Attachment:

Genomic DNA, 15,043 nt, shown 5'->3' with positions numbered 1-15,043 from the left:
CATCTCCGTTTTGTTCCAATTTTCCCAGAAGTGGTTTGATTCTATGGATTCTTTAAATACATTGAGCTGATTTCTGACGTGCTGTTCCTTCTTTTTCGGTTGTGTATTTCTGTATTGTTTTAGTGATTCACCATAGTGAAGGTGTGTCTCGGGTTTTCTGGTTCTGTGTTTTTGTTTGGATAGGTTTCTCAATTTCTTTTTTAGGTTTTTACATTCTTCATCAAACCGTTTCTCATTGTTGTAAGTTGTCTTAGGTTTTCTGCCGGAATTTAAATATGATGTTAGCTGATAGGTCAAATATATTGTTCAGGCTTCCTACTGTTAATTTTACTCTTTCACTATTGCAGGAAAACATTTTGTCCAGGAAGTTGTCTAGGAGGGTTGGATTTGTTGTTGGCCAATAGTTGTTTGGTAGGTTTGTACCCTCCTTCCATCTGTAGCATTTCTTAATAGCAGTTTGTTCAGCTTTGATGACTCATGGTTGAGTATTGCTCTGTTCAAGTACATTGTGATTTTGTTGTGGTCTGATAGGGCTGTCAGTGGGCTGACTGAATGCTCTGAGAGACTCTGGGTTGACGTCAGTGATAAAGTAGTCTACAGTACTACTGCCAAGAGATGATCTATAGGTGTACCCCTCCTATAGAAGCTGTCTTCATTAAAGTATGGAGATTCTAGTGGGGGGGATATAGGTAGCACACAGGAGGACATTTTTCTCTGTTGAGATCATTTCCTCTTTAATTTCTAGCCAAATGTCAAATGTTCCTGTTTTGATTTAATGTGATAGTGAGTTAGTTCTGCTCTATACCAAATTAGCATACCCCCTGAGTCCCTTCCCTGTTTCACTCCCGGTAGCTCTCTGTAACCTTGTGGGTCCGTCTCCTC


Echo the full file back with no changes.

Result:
Genomic DNA, 15,043 nt, shown 5'->3' with positions numbered 1-15,043 from the left:
CATCTCCGTTTTGTTCCAATTTTCCCAGAAGTGGTTTGATTCTATGGATTCTTTAAATACATTGAGCTGATTTCTGACGTGCTGTTCCTTCTTTTTCGGTTGTGTATTTCTGTATTGTTTTAGTGATTCACCATAGTGAAGGTGTGTCTCGGGTTTTCTGGTTCTGTGTTTTTGTTTGGATAGGTTTCTCAATTTCTTTTTTAGGTTTTTACATTCTTCATCAAACCGTTTCTCATTGTTGTAAGTTGTCTTAGGTTTTCTGCCGGAATTTAAATATGATGTTAGCTGATAGGTCAAATATATTGTTCAGGCTTCCTACTGTTAATTTTACTCTTTCACTATTGCAGGAAAACATTTTGTCCAGGAAGTTGTCTAGGAGGGTTGGATTTGTTGTTGGCCAATAGTTGTTTGGTAGGTTTGTACCCTCCTTCCATCTGTAGCATTTCTTAATAGCAGTTTGTTCAGCTTTGATGACTCATGGTTGAGTATTGCTCTGTTCAAGTACATTGTGATTTTGTTGTGGTCTGATAGGGCTGTCAGTGGGCTGACTGAATGCTCTGAGAGACTCTGGGTTGACGTCAGTGATAAAGTAGTCTACAGTACTACTGCCAAGAGATGATCTATAGGTGTACCCCTCCTATAGAAGCTGTCTTCATTAAAGTATGGAGATTCTAGTGGGGGGGATATAGGTAGCACACAGGAGGACATTTTTCTCTGTTGAGATCATTTCCTCTTTAATTTCTAGCCAAATGTCAAATGTTCCTGTTTTGATTTAATGTGATAGTGAGTTAGTTCTGCTCTATACCAAATTAGCATACCCCCTGAGTCCCTTCCCTGTTTCACTCCCGGTAGCTCTCTGTAACCTTGTGGGTCCGTCTCCTC